Well, I cover hip-hop music, I’m doing something I love. I’m a hip-hop junkie so I’m always sort of abreast of what’s going on. I keep up with everything through social media, word of mouth, and just being active in the field. Before I do a podcast interview I have an imaginary docket of the subject. I listen to as much music from the artist and listen to as many interviews as I can from the person so that my interview separates itself from the others. So a lot of times when we do have a guest they’re very impressed with the amount of research and time I’ve put forth into knowing who they are.
In your opinion what would you say it takes to be iconic? Who would you say fits that description?
To be iconic I think you just gotta put the work in. I don’t think the majority of icons set out to become iconic they just put the work in and eventually things come to them. I think if you put the work in things like that come your way, the titles will come. People in the field that I think are iconic would be Sway, he’s someone whose been in this for over 20 years. Jay Z [and] people like that are icons, they’ll be remembered till the end of time. There [are] levels to it, you can be a legend or you can be iconic. I think an icon is world renown, I think legends are icons in the making.
If someone were to ask who is B.Dot, what would you tell them?
B.Dot is just a man that is trying to influence and make a difference in the world. Someone that’s caring, willing to listen, willing to learn, just a friend and good guy.
Is there a difference between Brian and B.Dot?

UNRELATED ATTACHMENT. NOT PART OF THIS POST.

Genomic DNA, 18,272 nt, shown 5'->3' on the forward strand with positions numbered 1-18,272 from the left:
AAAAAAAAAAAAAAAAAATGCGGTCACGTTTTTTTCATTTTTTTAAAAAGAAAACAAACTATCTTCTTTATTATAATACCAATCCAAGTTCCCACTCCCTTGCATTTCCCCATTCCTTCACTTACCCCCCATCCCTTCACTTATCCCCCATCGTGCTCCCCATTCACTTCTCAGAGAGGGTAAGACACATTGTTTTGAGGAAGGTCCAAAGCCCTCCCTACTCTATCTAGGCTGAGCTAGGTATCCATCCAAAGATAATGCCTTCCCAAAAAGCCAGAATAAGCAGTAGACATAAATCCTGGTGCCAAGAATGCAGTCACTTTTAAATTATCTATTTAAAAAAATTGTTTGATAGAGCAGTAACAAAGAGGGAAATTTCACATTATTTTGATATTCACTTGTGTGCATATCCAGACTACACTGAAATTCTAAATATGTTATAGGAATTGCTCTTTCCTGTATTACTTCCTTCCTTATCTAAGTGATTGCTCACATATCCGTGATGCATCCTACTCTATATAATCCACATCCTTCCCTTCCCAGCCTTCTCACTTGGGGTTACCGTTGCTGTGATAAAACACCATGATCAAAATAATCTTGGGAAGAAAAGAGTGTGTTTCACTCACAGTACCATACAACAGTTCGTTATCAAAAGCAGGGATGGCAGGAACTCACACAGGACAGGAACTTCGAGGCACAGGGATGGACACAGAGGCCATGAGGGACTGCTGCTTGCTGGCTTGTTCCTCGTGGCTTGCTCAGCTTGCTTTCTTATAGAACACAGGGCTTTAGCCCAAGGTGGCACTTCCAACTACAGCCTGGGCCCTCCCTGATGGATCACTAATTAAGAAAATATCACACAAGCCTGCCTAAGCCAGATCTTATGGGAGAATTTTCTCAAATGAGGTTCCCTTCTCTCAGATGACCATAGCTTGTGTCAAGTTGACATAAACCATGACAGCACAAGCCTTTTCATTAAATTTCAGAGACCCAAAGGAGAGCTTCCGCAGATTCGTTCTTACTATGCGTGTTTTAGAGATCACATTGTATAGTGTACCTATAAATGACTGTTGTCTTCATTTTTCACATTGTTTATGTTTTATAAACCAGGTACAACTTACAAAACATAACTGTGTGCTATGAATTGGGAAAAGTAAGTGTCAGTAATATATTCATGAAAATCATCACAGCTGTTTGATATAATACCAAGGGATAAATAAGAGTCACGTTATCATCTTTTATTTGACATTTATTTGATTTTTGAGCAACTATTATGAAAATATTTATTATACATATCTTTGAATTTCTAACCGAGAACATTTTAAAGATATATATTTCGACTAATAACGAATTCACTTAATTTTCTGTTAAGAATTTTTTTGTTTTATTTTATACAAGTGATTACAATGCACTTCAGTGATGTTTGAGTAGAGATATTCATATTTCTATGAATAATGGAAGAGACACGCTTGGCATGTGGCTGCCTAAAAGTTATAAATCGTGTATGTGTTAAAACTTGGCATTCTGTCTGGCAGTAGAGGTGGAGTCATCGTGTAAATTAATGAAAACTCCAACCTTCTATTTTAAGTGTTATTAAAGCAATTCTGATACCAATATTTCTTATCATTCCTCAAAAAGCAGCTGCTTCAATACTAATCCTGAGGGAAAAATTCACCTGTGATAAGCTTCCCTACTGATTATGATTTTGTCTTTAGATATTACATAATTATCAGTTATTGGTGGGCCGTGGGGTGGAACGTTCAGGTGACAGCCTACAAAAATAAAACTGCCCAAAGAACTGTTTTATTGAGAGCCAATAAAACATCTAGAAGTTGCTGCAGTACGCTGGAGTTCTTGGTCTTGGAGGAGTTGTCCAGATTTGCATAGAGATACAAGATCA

People say there is, people say B.Dot is the egomaniac, the a–hole, the guy that’s pompous. They say Brian is a more subtle guy who shows humility. I feel like I’m one and the same. I got the name B.Dot in high school, people used to call me by my full name Brian Miller. A classmate of mine used to call me B.Dot Miller like it was on the back of a jersey, and the name just stuck. I don’t think there’s much of a difference between the two, it just depends on who you ask.
Who’s on your playlist?
I don’t wanna be the “old guy” but I listen to a lot of ’90s rap, and R&B. I listen to a lot of everything, but currently, I’m listening to Anderson Paak, I’m listening to the new Jeezy project. School Boy Q, Drake, Meek Mill, pretty much everyone that’s doing their thing. I listen to a little bit of everything, but I can’t say I like everything.
What would you say keeps you inspired?
What keeps me inspired … my bank account it does have enough commas in it. Seeing my peers do well. When I see my friends like Karen Civil campaign for Hillary Clinton, and go to the White House I’m just like wow it’s possible. Seeing my friends do well keeps me inspired, it means I have something to strive [for] and look forward to accomplish[ing]. Just someone doing their thing keeps me inspired.
Can you name some of your top role models, if you have any?
Number one my parents, my dad he’s a success entrepreneur in Queens, and he instilled hard work in me growing up. Just immediate family as a whole. I would say Jay Z is someone I idolized growing up in Queens, and now to have some sort of relationship with him is surreal, he’s definitely a role model.